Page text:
Chances are, few Black girls in Canton, Michigan, envision figure-skating careers.
Even fewer, perhaps, dream of moving South and being an executive for an upstart wrestling group.
Brandi Rhodes has done both. She’s also a wrestler, a new mom and a star (with her husband Cody, sown here) in “Rhodes to the Top,” a reality show that airs after wrestling, at 10 p.m. Wednesdays on TNT.
“The biggest surprise to me about wrestling is how engrossed you become in it …. I’m consumed by it,” she told the Television Critics Association.
Rhodes might seem out-of-place there … but she’s used to that. She was one of the only – sometimes THE only – black competitor in skating competitions. At first, she’s told interviewers, she’s felt she was being judged unfairly; eventually, she did well.
“Those were some of the best years of my life – my experiences and friendships in that sport,” she told the TCA.
Rhodes (then Brandi Reed) started at 4 and finally quit at 21, to focus on her University of Michigan studies in broadcasting. She did some work on TV stations, then made a big jump.
“I love Michigan,” she said. “But oof, that cold weather. I think those winters did me in.”
So she moved to Miami, expecting to land a TV news job. Instead, she worked in marketing, got a master’s degree (University of Miami, broadcast journalism), auditioned for World Wrestling Entertainment and found her new life.
“I want (my daughter) to be as passionate about something as I (am with) wrestling,” she said. “It took me a good 27 years to find that.”
Under the name Eden Stiles, she did some wrestling and a lot of work as a ring announcer. That’s where Cody Rhodes spotted her.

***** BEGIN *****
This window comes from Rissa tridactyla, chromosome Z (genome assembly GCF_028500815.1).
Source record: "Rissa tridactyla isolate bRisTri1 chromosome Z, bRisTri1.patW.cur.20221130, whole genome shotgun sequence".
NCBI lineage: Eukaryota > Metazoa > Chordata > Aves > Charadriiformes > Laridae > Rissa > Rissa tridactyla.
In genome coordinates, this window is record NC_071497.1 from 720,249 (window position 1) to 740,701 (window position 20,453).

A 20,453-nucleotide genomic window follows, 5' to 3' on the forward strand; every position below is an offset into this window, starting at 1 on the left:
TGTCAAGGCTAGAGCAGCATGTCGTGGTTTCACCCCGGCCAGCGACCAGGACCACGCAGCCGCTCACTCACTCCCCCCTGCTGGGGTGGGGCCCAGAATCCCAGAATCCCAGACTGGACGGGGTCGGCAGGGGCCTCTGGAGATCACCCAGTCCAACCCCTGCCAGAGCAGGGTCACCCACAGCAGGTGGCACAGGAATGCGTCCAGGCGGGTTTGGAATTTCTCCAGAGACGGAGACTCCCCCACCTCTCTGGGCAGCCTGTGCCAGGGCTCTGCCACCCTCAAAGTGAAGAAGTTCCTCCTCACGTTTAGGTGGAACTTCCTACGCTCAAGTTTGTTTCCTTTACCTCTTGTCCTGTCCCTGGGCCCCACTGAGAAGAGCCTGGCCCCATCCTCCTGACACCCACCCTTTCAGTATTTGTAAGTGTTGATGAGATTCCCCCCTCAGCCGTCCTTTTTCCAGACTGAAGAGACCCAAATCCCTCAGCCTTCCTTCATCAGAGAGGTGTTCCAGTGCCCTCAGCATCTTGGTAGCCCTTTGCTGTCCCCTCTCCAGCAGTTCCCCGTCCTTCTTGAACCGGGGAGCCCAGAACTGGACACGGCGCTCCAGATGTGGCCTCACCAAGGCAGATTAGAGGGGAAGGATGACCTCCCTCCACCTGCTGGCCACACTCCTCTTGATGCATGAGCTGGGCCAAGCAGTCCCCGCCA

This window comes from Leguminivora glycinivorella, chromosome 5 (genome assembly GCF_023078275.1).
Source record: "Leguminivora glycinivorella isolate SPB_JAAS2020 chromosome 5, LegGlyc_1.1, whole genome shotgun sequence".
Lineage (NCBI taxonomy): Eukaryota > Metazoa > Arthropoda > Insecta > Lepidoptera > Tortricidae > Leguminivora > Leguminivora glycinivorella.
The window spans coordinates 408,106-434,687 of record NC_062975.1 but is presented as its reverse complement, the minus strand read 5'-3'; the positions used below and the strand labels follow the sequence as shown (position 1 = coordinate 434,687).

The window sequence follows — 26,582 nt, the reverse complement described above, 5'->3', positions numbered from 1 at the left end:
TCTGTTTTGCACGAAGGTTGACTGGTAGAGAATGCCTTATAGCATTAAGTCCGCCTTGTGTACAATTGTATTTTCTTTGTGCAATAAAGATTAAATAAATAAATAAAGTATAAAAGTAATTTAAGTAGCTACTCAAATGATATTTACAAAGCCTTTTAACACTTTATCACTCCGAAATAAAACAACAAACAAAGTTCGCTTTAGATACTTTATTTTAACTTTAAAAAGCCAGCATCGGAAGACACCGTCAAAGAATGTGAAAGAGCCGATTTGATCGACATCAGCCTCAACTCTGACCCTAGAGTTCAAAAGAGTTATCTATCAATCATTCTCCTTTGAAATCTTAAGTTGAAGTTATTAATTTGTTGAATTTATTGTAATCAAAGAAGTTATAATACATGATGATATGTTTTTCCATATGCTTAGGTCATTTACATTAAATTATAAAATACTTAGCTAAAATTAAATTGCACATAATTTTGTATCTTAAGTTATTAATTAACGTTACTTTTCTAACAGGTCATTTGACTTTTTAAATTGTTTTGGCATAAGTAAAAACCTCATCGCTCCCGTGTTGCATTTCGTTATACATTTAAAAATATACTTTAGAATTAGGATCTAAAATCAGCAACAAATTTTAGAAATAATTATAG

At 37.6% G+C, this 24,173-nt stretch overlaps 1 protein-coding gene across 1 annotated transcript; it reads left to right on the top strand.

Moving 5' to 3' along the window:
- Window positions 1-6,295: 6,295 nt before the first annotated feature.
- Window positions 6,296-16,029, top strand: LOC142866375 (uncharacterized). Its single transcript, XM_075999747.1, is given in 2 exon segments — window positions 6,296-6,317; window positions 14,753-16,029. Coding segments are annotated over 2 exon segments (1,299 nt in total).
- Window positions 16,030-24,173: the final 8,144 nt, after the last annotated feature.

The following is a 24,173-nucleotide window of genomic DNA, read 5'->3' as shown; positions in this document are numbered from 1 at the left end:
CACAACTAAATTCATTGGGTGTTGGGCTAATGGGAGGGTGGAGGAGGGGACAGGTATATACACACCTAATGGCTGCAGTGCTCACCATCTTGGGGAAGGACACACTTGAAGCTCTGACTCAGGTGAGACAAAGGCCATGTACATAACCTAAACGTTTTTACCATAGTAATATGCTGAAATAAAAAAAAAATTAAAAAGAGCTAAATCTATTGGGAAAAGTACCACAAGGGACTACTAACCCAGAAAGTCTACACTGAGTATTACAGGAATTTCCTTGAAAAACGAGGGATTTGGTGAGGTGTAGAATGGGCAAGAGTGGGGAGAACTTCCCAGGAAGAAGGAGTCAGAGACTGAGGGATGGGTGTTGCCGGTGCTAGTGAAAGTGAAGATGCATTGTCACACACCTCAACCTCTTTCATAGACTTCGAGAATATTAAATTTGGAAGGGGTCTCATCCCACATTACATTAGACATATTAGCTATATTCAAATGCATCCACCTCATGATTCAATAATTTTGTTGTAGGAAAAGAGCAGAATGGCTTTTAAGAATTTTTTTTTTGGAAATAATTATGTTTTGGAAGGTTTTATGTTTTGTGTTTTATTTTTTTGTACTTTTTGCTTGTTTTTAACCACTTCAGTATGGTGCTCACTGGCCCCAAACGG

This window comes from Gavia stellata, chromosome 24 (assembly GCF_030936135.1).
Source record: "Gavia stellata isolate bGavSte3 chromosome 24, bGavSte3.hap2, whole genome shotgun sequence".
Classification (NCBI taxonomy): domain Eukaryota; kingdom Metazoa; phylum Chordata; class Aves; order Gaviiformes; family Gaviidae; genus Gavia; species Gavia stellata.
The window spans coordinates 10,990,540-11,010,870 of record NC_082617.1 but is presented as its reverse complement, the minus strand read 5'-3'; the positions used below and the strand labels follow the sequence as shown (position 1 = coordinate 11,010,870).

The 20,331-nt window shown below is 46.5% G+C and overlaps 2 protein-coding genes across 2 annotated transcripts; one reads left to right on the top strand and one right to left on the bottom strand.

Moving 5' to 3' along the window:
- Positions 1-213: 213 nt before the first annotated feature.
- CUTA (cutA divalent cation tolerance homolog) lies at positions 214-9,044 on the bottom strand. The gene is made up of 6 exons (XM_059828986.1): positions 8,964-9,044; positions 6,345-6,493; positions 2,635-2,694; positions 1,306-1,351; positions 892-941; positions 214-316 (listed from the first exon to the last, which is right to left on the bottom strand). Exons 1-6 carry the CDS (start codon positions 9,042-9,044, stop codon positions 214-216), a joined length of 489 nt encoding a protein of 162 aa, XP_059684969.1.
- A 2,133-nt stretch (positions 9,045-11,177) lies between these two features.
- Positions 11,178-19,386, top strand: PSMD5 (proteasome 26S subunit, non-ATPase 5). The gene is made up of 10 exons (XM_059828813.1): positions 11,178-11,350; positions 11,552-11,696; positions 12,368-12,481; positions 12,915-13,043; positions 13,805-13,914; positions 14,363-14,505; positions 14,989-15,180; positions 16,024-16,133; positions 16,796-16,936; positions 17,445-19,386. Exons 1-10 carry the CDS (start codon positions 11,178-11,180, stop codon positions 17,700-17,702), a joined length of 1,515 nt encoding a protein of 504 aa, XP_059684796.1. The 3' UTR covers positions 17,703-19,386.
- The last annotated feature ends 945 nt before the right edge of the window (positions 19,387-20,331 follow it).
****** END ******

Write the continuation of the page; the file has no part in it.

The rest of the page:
“I looked at her ringside,” he said, “and I went from working the 10,000 people to just her …. I thought she was the most amazing and beautiful woman.
They’re also opposites in one way, he says: If there’s a mistake at a restaurant, “I’m too shy to say, like, ‘Hey, take it back’ …. My wife is not too shy to say those things. She has a ferocity that has been so good for me.”
They live in Atlanta and commute to wrestling matches in Jacksonville, Fla. It’s a Southern life that doesn’t always prefer ferocity. “Expectations of women in the South seem different,” Brandi Rhodes said. “In Michigan, it was always, ‘I’m going to have a career.’” Now she sometimes hears “’become a homemaker’ – I didn’t even know that word before I moved to the South.”
The career part is what she savors. She and Cody left WWE in 2016, then in 2019 became the core of the new All Elite Wrestling. She’s chief branding officer, he’s one of the executive vice-presidents. He wrestles; she plans to do so, getting back in shape after the birth in June of their daughter Liberty.
In the ring and in their reality show, they provide new faces of wrestling – attractive ones, actually. She’s been a model; he has near-platinum hair, wears suits and ties outside the ring and used to be billed as Dashing Cody Rhodes.
That’s pat of the hype of old-time wrestling, something that Cody – the son of wrestling star Dusty Rhodes – understands. But he’s also an athlete — winner of two Georgia wrestling championships in high school – who wants a blend of hype and athletics.
“Old-timey wrestles (would) give you more Shakespeare,” he said. But modern fans “want it all. They want the new flips, the dives, the strikes, this new level of high-speed werestling.”
They want fierce action, wild characters and (maybe) an amiable reality show afterward.